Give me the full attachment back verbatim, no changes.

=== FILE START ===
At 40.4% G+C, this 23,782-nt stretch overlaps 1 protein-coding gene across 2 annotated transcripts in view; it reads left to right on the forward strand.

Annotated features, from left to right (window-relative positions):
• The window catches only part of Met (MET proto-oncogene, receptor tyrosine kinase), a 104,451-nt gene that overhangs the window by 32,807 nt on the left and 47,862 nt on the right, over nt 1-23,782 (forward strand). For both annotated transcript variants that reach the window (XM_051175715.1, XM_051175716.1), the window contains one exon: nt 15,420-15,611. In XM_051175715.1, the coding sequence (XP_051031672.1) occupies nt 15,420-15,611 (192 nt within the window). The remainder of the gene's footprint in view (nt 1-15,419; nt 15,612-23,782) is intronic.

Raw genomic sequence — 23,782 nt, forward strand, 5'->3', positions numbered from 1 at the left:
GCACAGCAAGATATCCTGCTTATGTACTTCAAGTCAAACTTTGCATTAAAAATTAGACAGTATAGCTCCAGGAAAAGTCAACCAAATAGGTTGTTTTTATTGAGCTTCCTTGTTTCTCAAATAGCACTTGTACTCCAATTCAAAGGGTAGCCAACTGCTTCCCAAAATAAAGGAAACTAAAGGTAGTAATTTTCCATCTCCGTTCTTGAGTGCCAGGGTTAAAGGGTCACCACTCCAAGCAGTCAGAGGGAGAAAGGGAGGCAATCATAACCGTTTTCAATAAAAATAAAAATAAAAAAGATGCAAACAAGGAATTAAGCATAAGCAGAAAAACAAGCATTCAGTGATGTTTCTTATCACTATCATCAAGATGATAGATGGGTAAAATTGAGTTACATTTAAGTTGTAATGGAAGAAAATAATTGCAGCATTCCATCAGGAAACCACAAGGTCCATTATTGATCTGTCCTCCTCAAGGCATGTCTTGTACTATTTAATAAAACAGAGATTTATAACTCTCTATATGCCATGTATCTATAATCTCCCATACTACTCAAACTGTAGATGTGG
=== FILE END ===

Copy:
At 40.4% G+C, this 23,782-nt stretch overlaps 1 protein-coding gene across 2 annotated transcripts in view; it reads left to right on the forward strand.

Annotated features, from left to right (window-relative positions):
• The window catches only part of Met (MET proto-oncogene, receptor tyrosine kinase), a 104,451-nt gene that overhangs the window by 32,807 nt on the left and 47,862 nt on the right, over nt 1-23,782 (forward strand). For both annotated transcript variants that reach the window (XM_051175715.1, XM_051175716.1), the window contains one exon: nt 15,420-15,611. In XM_051175715.1, the coding sequence (XP_051031672.1) occupies nt 15,420-15,611 (192 nt within the window). The remainder of the gene's footprint in view (nt 1-15,419; nt 15,612-23,782) is intronic.

Raw genomic sequence — 23,782 nt, forward strand, 5'->3', positions numbered from 1 at the left:
GCACAGCAAGATATCCTGCTTATGTACTTCAAGTCAAACTTTGCATTAAAAATTAGACAGTATAGCTCCAGGAAAAGTCAACCAAATAGGTTGTTTTTATTGAGCTTCCTTGTTTCTCAAATAGCACTTGTACTCCAATTCAAAGGGTAGCCAACTGCTTCCCAAAATAAAGGAAACTAAAGGTAGTAATTTTCCATCTCCGTTCTTGAGTGCCAGGGTTAAAGGGTCACCACTCCAAGCAGTCAGAGGGAGAAAGGGAGGCAATCATAACCGTTTTCAATAAAAATAAAAATAAAAAAGATGCAAACAAGGAATTAAGCATAAGCAGAAAAACAAGCATTCAGTGATGTTTCTTATCACTATCATCAAGATGATAGATGGGTAAAATTGAGTTACATTTAAGTTGTAATGGAAGAAAATAATTGCAGCATTCCATCAGGAAACCACAAGGTCCATTATTGATCTGTCCTCCTCAAGGCATGTCTTGTACTATTTAATAAAACAGAGATTTATAACTCTCTATATGCCATGTATCTATAATCTCCCATACTACTCAAACTGTAGATGTGG